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Joanne Chang's Hot and Sour Soup

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Every week -- often with your help -- Food52's Senior Editor Kristen Miglore is unearthing recipes that are nothing short of genius.

Today: A Chinese restaurant classic strips off its winter coat, and you get the post-holiday soup you've been waiting for.

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Joanne Chang's Hot and Sour Soup Recipe from Food52

Hot and sour is what we hanker for when we're chilled and worn -- or when we've eaten 8 kinds of potatoes in a week -- but it rarely lives up to its name.

Let's blame the cornstarch. Restaurants and recipes inevitably use it as a thickener, and we accept this without asking why. (What's our problem?) Yes, cornstarch plumps up the broth, but in doing so puts a hazy, viscous layer between us and the sour, spicy sting we crave. Flavors go muddy and dim, like listening to Les Mis with cotton balls in our ears.

Flour, Too
Luckily, Joanne Chang has never been shackled by everyone else's expectations (at Myers + Chang, she makes genius scallion pancakes out of pizza dough). Her mother's version of hot and sour got her off to a good start: "No cornstarch, lots of egg to thicken, really bright and pungent," Chang told me.

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More: Another soup to cure the winter blues: Barbara Lynch's Spicy Tomato Soup.

Joanne Chang's Hot and Sour Soup Recipe from Food52

She took it further and made it her own, loosening tradition without compromising all that's good about it. She subbed button mushrooms for the traditional wood ear, ground pork for strips of loin, and skipped lily buds and bamboo shoots altogether. "I didn't always have easy access to Asian markets," Chang said. "The important part to me was the broth."

Joanne Chang's Hot & Sour Soup from Food52

And the broth is everything you want it to be, but can never find. Don't get stressed out by the ingredient list -- all the effort is in gathering, and chopping and slicing a few things. Once you start cooking this soup, you're nearly done. Just watch.

Joanne Chang's Hot & Sour Soup from Food52  Joanne Chang's Hot & Sour Soup from Food52

First, sauté ground pork in garlic, ginger, and a lot of minced scallions. It's going to smell cozy and cleansing. (If you keep kosher, ground chicken or turkey would be a reasonable substitution, but don't go too lean.)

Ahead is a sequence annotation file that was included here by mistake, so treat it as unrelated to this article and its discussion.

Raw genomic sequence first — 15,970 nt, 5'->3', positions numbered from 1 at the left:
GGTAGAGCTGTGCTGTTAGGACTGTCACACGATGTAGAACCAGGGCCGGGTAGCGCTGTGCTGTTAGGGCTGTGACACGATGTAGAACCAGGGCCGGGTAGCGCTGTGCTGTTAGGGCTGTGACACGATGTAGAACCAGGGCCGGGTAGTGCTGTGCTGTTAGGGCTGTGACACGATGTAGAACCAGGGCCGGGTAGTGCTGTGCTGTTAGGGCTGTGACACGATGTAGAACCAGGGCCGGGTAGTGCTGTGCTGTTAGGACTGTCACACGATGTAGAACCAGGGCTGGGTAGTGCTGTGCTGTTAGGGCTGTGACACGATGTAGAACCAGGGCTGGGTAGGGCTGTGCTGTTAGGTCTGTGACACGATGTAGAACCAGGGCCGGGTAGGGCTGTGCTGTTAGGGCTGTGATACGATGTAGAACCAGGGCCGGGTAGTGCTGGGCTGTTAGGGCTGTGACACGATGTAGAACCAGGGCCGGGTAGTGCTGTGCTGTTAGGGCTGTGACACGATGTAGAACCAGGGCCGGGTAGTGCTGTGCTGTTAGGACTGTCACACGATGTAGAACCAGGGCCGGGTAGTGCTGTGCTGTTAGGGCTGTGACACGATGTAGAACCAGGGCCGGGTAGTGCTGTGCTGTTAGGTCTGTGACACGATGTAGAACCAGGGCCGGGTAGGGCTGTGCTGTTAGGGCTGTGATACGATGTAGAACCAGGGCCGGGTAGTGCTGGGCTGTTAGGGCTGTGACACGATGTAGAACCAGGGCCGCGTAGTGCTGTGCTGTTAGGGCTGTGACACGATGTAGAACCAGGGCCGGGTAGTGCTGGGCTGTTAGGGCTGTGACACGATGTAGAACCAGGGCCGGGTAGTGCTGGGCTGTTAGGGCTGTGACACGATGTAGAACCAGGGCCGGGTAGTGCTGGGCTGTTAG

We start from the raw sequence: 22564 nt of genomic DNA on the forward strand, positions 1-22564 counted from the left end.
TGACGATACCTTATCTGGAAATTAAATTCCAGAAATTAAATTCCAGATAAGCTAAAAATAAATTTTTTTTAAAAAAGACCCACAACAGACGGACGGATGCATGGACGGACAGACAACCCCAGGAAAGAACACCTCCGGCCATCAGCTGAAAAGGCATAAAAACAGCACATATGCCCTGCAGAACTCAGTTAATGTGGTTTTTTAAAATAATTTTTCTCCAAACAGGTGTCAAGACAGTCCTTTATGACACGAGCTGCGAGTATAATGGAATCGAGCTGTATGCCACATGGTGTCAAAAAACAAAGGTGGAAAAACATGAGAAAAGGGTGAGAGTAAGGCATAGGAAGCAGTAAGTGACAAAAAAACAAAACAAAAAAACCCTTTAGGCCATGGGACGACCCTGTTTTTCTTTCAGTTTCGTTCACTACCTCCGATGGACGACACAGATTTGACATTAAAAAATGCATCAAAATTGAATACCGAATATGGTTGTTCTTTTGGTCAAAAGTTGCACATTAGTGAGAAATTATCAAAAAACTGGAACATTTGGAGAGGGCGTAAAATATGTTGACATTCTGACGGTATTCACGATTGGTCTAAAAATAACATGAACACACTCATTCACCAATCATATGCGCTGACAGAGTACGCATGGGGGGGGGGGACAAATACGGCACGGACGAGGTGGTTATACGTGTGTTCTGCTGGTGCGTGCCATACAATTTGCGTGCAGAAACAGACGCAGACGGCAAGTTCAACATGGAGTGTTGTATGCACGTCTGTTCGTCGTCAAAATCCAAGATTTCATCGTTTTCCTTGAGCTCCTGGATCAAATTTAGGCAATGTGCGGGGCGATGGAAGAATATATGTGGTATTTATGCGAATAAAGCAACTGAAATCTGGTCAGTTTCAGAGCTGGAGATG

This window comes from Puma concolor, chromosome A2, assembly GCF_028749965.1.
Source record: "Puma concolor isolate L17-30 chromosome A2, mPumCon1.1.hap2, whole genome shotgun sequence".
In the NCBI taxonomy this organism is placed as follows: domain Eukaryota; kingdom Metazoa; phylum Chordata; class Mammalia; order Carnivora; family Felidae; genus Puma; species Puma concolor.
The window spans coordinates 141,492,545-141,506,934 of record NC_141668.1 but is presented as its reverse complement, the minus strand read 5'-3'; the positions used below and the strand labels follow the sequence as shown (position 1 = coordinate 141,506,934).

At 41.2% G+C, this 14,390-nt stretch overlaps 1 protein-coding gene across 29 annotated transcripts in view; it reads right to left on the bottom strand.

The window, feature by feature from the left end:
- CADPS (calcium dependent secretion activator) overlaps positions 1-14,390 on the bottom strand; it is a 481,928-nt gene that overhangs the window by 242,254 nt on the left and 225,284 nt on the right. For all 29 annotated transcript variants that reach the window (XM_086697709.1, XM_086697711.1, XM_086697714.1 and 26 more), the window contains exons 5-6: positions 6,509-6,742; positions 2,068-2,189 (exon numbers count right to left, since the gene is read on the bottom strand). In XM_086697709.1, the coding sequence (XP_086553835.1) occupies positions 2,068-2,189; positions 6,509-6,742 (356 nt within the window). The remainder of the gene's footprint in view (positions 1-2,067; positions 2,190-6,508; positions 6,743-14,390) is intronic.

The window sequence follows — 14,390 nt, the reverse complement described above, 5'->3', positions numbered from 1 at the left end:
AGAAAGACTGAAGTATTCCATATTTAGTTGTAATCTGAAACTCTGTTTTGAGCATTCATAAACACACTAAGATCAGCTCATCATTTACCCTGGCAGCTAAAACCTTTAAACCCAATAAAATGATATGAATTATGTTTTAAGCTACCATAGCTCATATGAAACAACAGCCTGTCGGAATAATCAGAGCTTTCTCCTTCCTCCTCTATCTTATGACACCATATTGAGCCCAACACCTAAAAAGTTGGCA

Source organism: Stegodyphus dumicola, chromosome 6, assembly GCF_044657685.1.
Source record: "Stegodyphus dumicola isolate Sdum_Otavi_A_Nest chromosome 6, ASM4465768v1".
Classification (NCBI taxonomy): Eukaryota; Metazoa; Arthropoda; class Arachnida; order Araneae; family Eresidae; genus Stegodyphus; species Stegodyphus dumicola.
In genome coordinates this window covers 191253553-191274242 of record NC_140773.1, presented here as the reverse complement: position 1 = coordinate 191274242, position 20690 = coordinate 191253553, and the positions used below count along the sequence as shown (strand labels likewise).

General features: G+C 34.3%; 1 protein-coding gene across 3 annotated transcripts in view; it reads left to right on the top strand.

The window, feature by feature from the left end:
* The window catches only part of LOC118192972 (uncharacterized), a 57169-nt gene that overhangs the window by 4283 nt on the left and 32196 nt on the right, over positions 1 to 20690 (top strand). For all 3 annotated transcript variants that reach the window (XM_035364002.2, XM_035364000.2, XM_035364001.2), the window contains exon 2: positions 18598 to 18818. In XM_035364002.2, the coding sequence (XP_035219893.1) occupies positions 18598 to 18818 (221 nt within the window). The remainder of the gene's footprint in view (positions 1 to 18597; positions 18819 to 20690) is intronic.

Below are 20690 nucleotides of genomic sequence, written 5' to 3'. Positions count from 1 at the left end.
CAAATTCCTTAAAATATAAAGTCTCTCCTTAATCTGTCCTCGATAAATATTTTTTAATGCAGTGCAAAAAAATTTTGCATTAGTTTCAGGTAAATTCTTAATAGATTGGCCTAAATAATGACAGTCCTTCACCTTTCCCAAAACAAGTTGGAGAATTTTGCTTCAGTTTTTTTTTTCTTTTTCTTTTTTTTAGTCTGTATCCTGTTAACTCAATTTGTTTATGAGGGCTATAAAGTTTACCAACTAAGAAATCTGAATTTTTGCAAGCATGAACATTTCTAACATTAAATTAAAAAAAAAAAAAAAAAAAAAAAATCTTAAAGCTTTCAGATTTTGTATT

Joanne Chang's Hot and Sour Soup Recipe from Food52

Joanne Chang's Hot and Sour Soup Recipe from Food52  Joanne Chang's Hot and Sour Soup Recipe from Food52

Pour in chicken broth; warm all that up. Next add your tofu and mushrooms, heat them through too.

Joanne Chang's Hot & Sour Soup from Food52  Joanne Chang's Hot & Sour Soup from Food52

Next go in all your hot, sour, and salty seasonings -- Sriracha and soy, rice vinegar and sesame oil, a lot of black pepper.

Joanne Chang's Hot and Sour Soup Recipe rom Food52  Joanne Chang's Hot and Sour Soup Recipe from Food52

Whisk in egg while it's still very hot, watch ribbons form and spin through the broth. Done.

Joanne Chang's Hot & Sour Soup from Food52  Joanne Chang's Hot and Sour Soup Recipe from Food52

So if your bones are cold: Make this soup. If the house is, suddenly, just a little too quiet: Make this soup. If you're looking for comfort and adrenaline and strength: Make this soup.

Joanne Chang's Hot and Sour Soup Recipe from Food52

Joanne Chang's Hot and Sour Soup

Adapted slightly from Flour, Too (Chronicle Books, 2013)

Serves 4 to 6

2 tablespoons vegetable oil
1 garlic clove, smashed and minced
1 tablespoon minced fresh ginger
4 scallions, white and green parts, minced, plus more for garnish
8 ounces ground pork
4 cups store-bought or homemade chicken stock
1 pound soft or firm tofu (not silken and not extra firm), cut into 1/2-inch cubes
4 or 5 medium button mushrooms, wiped clean and thinly sliced (or substitute dried, rehydrated wood ear mushrooms)
1 teaspoon granulated sugar
2/3 cup rice vinegar, or to taste
3 tablespoons soy sauce, or to taste
1 teaspoon freshly ground black pepper, or to taste
1 tablespoon sesame oil, plus more for garnish
1 tablespoon Sriracha sauce, or to taste
2 large eggs
White or black pepper for garnish

See the full recipe (and save and print it) here.

Photos by Mark Weinberg

Got a genius recipe to share -- from a classic cookbook, an online source, or anywhere, really? Please send it my way (and tell me what's so smart about it) at [email protected] 

The Genius Recipes cookbook is here! (Well, almost.) You can now pre-order it on Provisions to get a signed copy in April, plus 3 pretty recipe cards to wrap up in time for the holidays. Find out more about the book here!

Tags: joanne chang, everyday cooking, holiday, Chinese food, soup, winter